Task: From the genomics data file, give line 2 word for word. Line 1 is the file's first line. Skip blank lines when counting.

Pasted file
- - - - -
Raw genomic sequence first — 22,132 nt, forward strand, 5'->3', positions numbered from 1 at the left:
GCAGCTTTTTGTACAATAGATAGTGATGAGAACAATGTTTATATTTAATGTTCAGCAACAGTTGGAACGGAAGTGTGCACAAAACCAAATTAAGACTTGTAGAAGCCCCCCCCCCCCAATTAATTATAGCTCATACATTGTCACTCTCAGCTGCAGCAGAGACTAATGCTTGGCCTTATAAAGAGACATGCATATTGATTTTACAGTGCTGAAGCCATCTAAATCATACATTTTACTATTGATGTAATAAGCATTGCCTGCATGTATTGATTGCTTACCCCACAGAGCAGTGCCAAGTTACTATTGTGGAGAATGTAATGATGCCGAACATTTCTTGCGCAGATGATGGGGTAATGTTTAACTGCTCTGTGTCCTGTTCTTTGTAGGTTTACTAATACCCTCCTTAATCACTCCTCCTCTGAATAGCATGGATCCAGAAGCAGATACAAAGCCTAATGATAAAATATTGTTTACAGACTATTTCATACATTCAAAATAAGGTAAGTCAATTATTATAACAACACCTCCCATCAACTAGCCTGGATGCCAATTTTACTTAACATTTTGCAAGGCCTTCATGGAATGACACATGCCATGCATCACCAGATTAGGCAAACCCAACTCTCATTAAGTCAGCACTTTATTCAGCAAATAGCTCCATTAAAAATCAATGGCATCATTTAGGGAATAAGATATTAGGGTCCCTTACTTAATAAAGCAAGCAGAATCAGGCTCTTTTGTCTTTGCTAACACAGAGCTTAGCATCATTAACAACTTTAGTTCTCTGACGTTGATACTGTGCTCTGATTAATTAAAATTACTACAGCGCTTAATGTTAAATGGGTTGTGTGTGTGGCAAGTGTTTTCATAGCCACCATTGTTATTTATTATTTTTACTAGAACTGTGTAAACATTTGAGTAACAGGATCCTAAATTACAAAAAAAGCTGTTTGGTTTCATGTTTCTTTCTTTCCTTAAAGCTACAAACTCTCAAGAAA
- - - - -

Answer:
GCAGCTTTTTGTACAATAGATAGTGATGAGAACAATGTTTATATTTAATGTTCAGCAACAGTTGGAACGGAAGTGTGCACAAAACCAAATTAAGACTTGTAGAAGCCCCCCCCCCCCAATTAATTATAGCTCATACATTGTCACTCTCAGCTGCAGCAGAGACTAATGCTTGGCCTTATAAAGAGACATGCATATTGATTTTACAGTGCTGAAGCCATCTAAATCATACATTTTACTATTGATGTAATAAGCATTGCCTGCATGTATTGATTGCTTACCCCACAGAGCAGTGCCAAGTTACTATTGTGGAGAATGTAATGATGCCGAACATTTCTTGCGCAGATGATGGGGTAATGTTTAACTGCTCTGTGTCCTGTTCTTTGTAGGTTTACTAATACCCTCCTTAATCACTCCTCCTCTGAATAGCATGGATCCAGAAGCAGATACAAAGCCTAATGATAAAATATTGTTTACAGACTATTTCATACATTCAAAATAAGGTAAGTCAATTATTATAACAACACCTCCCATCAACTAGCCTGGATGCCAATTTTACTTAACATTTTGCAAGGCCTTCATGGAATGACACATGCCATGCATCACCAGATTAGGCAAACCCAACTCTCATTAAGTCAGCACTTTATTCAGCAAATAGCTCCATTAAAAATCAATGGCATCATTTAGGGAATAAGATATTAGGGTCCCTTACTTAATAAAGCAAGCAGAATCAGGCTCTTTTGTCTTTGCTAACACAGAGCTTAGCATCATTAACAACTTTAGTTCTCTGACGTTGATACTGTGCTCTGATTAATTAAAATTACTACAGCGCTTAATGTTAAATGGGTTGTGTGTGTGGCAAGTGTTTTCATAGCCACCATTGTTATTTATTATTTTTACTAGAACTGTGTAAACATTTGAGTAACAGGATCCTAAATTACAAAAAAAGCTGTTTGGTTTCATGTTTCTTTCTTTCCTTAAAGCTACAAACTCTCAAGAAA